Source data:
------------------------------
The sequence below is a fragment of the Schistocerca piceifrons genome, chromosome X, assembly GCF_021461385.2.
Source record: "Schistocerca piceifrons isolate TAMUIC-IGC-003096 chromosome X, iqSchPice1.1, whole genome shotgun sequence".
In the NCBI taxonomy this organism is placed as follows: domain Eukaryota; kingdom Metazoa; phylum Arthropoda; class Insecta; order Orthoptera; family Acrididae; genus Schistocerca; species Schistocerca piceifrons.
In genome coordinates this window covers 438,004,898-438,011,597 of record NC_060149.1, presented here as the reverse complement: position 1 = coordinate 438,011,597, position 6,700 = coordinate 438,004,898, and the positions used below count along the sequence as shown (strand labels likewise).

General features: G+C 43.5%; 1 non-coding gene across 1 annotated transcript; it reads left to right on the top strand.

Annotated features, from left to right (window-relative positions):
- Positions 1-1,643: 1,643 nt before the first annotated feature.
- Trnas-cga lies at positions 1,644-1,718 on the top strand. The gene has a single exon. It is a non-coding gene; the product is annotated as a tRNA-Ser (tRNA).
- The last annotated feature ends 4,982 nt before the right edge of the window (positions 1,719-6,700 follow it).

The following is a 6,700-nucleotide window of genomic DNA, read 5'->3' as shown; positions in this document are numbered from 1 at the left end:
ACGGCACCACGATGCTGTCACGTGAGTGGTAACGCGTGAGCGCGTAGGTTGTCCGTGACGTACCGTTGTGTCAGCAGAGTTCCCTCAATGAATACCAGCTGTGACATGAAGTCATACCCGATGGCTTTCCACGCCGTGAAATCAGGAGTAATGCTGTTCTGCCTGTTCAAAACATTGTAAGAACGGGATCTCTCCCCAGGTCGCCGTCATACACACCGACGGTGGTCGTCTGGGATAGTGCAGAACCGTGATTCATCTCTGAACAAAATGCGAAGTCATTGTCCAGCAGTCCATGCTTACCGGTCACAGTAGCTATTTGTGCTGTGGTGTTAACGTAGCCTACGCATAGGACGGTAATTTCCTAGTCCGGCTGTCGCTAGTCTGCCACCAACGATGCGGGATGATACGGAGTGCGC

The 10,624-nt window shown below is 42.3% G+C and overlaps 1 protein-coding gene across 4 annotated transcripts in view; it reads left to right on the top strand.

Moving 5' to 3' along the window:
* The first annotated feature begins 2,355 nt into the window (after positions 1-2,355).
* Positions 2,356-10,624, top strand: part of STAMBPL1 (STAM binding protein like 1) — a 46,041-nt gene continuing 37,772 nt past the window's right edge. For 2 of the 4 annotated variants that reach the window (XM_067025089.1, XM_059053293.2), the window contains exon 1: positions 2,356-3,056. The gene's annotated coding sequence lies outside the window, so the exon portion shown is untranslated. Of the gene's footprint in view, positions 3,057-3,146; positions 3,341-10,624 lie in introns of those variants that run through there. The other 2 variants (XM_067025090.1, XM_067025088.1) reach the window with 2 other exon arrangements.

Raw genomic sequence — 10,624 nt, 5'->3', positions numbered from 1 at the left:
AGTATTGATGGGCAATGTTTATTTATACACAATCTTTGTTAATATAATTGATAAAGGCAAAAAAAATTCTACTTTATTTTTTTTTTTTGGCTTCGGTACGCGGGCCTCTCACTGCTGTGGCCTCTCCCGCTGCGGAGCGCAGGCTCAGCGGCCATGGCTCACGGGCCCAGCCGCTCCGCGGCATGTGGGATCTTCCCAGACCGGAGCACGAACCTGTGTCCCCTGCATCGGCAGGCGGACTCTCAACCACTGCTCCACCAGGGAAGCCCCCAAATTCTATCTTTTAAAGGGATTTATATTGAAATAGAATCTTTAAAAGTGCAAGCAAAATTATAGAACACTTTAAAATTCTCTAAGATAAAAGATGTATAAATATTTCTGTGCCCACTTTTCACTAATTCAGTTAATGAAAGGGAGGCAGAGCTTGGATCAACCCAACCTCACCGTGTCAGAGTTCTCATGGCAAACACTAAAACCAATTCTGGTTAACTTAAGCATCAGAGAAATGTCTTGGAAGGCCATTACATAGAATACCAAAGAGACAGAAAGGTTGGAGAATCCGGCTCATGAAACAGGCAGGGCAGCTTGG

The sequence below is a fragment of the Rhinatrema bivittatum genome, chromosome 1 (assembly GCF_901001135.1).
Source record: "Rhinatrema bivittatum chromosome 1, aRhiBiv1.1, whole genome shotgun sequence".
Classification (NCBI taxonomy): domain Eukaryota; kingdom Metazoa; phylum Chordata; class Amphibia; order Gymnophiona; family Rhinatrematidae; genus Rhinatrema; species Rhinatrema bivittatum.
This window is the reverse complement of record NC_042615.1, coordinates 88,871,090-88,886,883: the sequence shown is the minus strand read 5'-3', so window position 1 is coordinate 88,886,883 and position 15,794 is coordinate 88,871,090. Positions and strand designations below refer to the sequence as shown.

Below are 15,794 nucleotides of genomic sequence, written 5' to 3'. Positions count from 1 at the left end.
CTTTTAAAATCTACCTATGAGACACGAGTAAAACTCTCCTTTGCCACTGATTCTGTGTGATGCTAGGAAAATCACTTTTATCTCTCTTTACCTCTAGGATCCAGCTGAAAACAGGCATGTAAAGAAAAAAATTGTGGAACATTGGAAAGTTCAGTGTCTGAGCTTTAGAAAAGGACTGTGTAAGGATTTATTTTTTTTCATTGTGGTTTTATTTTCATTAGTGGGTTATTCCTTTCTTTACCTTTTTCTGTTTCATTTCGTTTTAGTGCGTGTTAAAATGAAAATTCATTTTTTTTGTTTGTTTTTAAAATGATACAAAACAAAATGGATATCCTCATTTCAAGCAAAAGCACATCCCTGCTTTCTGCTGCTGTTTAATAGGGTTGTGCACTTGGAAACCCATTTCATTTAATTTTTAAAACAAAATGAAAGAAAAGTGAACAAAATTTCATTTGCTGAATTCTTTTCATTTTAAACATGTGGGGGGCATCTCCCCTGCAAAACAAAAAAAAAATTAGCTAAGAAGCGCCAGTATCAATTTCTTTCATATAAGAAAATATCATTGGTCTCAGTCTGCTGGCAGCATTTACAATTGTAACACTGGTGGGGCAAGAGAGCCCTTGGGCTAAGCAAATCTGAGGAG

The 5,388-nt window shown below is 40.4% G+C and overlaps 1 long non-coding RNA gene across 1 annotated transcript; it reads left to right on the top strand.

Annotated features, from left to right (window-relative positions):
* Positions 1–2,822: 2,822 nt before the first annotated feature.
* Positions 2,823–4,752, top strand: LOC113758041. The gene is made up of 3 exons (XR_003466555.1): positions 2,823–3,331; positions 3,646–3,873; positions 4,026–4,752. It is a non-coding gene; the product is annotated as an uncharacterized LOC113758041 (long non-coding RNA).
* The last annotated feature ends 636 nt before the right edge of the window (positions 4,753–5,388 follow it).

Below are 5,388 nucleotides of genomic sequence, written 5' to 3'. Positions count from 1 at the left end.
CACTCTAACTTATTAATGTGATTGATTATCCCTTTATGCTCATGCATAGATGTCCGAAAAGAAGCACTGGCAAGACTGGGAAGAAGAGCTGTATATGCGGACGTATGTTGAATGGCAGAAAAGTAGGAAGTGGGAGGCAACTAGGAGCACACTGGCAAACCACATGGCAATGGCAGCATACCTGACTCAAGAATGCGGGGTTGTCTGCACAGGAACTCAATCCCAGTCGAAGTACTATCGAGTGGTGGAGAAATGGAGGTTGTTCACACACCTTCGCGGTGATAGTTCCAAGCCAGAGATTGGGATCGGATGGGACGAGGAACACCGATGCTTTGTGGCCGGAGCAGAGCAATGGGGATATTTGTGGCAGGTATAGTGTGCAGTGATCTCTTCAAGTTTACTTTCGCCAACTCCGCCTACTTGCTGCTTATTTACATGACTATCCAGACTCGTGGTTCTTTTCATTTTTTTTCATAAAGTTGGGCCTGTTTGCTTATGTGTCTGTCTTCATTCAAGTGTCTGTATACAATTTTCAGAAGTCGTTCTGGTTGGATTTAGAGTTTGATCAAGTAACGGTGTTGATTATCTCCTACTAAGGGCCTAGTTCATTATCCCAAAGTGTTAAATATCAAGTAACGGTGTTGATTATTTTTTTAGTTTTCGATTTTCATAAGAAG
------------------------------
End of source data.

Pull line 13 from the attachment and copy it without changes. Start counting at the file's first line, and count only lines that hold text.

Moving 5' to 3' along the window: